The House: Recruiting the two ex-Liberals
Federal NDP Leader Jagmeet Singh says he's leaving the door open for Jane Philpott and Jody Wilson-Raybould to join his party.
The former treasury board president and former attorney general were kicked out of the Liberal caucus because of their roles in the SNC-Lavalin affair. They had both previously quit cabinet citing a loss of confidence in the government's handling of the matter.
They now sit as independent MPs.
"I've not done anything and never indicated any proactive steps to be taken but I am open to any conversations," Singh told Chris Hall on The House.
He's not openly courting them, and says they'd be assessed like any other candidate.
"I would assess anyone's fitness in terms of our values and what we're trying to do and what we're trying to bring in for Canadians."
Green Party Leader Elizabeth May also said she'd be happy to have either of them in her party.
Talk of the two women also came up at the Daughters of the Vote event on Parliament Hill this week, where 338 young women took over the House of Commons as part of a specially organized event.
Several walked out of the Commons during Conservative Leader Andrew Scheer's speech. Others turned their backs on the prime minister during his remarks. In both cases, the women said it was to protest certain policies or actions from the leaders.
Singh, as well as May, were both fairly well received by the group.
The NDP leader says the protests by the women were total within reason.
"I think we need to build a space in every forum that we can where people can can express their dissatisfaction, their dissent," he said.
"There needs to be a space that's available for people to be able to express that."
Canadians' choices on the environment are distinct, McKenna says amid criticism
The federal environment minister says the Conservatives aren't a viable choice because of their climate policy, while her own government faces criticism for its own work.
In an interview with The House, Catherine McKenna called out Conservative governments across the country for being soft on environmental policy.
"We have more to do and we will be putting out that out in our platform," she said while casting the issue forward to the fall election.
When challenged that her government could be doing more, and that other parties are proposing more robust measures, she countered that their plans aren't concrete yet.
"We haven't really seen those plans. And I'd like to see them because I think Canadians need to understand what is this transition," she said.
"[The Conservatives] want to do less and less."
The battle over what to do for the environment in this country rages on, as a new federal report, called Canada's Changing Climate Report, found Canada is warming at twice the rate of the rest of the world.
Another new study by federal Environment Commissioner Judy Gelfand says the Trudeau government isn't doing nearly enough on climate change.
The reports come as the Liberals much-awaited carbon tax plan kicked in this week in Manitoba, Saskatchewan, Ontario and New Brunswick — to mixed reviews.
Manitoba finally decided it will be going to court to challenge the federal government's imposition of a carbon tax in the province. Ontario and Saskatchewan already have court challenges underway.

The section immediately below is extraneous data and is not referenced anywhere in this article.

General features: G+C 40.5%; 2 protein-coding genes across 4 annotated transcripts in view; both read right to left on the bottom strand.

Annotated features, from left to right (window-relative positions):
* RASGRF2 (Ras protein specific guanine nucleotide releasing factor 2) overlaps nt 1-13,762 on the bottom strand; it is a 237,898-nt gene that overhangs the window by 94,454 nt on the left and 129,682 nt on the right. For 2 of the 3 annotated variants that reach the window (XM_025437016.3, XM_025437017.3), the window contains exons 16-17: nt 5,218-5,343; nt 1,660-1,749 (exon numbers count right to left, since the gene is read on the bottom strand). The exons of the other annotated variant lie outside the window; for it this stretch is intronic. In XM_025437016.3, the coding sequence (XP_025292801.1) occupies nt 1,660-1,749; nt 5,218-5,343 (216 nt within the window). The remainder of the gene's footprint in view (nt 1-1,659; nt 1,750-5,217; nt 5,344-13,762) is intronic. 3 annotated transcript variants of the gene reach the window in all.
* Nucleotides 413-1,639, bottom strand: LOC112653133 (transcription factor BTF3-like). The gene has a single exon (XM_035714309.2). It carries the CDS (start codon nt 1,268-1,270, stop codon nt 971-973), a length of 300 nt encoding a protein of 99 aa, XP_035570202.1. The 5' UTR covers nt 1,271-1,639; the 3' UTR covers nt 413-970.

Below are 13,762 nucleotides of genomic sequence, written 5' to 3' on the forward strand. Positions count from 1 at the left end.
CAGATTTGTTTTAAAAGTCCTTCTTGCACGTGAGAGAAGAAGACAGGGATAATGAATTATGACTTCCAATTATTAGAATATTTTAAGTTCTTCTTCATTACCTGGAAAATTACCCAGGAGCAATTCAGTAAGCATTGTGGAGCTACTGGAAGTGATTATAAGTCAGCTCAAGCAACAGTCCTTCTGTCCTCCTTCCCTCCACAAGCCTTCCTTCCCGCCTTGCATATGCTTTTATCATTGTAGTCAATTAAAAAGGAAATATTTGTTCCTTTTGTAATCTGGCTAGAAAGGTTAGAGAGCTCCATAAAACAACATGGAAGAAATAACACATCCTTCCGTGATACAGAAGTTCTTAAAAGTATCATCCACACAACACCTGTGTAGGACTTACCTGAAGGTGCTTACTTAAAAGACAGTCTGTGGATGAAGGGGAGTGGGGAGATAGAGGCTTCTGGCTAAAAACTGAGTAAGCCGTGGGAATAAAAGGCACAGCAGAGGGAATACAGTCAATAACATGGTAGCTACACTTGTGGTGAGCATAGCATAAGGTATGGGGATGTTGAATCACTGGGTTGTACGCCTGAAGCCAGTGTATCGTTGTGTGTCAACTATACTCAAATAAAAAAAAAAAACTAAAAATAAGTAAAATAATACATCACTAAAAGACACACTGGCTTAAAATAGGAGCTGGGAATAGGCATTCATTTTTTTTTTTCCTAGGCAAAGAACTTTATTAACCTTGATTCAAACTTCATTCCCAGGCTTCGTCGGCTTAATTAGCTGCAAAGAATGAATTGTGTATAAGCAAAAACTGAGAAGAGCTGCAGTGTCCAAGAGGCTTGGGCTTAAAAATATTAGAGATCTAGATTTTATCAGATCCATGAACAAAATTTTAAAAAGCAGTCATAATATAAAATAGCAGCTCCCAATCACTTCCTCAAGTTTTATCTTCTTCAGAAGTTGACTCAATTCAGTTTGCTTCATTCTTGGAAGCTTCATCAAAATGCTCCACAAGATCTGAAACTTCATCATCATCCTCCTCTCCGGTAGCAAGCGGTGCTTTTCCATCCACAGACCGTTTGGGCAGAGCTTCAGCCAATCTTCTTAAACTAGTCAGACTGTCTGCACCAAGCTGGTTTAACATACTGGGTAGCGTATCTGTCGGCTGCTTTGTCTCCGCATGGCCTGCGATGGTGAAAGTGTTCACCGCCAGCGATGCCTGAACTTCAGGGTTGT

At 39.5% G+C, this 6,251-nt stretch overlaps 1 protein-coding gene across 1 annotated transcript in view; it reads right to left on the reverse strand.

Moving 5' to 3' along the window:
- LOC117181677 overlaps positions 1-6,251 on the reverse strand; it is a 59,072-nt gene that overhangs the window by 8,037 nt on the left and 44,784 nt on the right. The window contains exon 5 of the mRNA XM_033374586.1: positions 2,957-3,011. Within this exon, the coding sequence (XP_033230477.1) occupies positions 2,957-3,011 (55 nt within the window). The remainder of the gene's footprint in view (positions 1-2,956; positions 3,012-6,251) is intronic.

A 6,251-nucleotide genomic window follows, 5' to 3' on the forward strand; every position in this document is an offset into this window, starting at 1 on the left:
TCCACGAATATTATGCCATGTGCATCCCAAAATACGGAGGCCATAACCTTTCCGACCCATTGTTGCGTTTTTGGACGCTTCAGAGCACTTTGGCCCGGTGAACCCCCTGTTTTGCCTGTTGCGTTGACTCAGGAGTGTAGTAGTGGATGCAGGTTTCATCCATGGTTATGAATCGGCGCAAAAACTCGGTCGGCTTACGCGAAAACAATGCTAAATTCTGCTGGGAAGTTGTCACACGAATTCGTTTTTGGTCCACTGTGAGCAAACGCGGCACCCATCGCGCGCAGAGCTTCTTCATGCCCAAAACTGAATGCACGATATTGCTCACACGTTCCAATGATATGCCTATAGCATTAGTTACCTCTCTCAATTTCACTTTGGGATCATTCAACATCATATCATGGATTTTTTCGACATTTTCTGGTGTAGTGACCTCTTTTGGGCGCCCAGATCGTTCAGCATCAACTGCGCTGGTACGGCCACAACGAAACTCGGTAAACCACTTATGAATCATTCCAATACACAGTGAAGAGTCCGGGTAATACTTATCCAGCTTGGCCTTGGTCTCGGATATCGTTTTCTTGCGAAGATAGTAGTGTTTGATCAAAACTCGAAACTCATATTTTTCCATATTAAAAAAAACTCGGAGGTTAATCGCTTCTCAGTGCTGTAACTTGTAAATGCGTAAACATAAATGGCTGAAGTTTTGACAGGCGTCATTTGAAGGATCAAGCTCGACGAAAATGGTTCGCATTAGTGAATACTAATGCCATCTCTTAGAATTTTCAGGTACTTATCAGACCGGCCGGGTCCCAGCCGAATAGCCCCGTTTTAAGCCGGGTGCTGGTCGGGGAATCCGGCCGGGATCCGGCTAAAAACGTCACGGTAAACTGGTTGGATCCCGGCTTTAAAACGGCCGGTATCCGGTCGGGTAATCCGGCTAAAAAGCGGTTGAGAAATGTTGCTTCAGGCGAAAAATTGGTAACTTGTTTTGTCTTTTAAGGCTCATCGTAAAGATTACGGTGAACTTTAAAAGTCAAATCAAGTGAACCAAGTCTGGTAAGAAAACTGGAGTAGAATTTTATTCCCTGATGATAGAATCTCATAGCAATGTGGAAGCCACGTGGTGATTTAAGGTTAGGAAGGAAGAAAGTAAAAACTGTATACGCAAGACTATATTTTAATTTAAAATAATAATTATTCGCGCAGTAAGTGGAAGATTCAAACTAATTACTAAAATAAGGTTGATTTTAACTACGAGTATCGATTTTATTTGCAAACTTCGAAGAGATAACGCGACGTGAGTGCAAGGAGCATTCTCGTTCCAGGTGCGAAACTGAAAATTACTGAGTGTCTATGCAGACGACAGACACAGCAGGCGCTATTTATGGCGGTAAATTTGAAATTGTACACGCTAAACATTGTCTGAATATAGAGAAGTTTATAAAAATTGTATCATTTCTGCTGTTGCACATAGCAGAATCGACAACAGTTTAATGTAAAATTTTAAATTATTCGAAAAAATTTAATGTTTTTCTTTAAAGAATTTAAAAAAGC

McKenna scoffed at that decision from Premier Brian Pallister.
"He had a price on carbon and then he backed off it. It's just very confusing for people including people in Manitoba. He had a price and we had it accepted it. And so one day he just decided he was going to walk away from that bit," she said.
Canada is losing the Arctic, MP warns
An MP who has been looking into the militarization of the North warns that if Canada doesn't act now, it could slowly lose its grip on the Arctic.
Liberal John McKay, the Canadian co-chair of the Permanent Joint Board on Defence with the U.S., says he fears Canada isn't ready to defend its territory as the threat from Russia slowly expands.
"We are not very well prepared," he said.
Russia already has missile launchers and air defence systems dotted along ice roads at various military outposts in remote areas along its northern coast.
In the last five years, the Kremlin has poured vast resources into revamping Soviet-era bases in the Arctic.
"There is a very dramatic buildup of Russian military capability right across the top end of Russia, starting with Norway, working right across, right through to Alaska," McKay said Friday in an interview with Chris Hall airing today on CBC Radio's The House.
Russia isn't the only country expanding its command of the north as climate change opens access to resources and shipping lanes. The U.S., Canada, Denmark and Norway are all nudging their way into the polar region as well.
However, Russia seems to be moving in quickly. Russian President Vladimir Putin has made no secret of his goal to lay claim to a large portion of the Arctic, citing the estimated value of minerals in the north at $30 trillion.
The speed of Russia's expansion is making other nations nervous.
Last month, the American commander of NORAD called on U.S. and Canadian policy makers to think about whether they're doing enough to counter Russian threats in the far North.
"We haven't seen this sort of systematic and methodical increase in threats since the height of the Cold War," Air Force Gen. Terrence O'Shaughnessy told the group.
McKay shares those concerns. "It's not just simply the presence of significant numbers of troops but it's also missiles, and ships, and ballistic missiles, and low altitude cruise missiles," he said.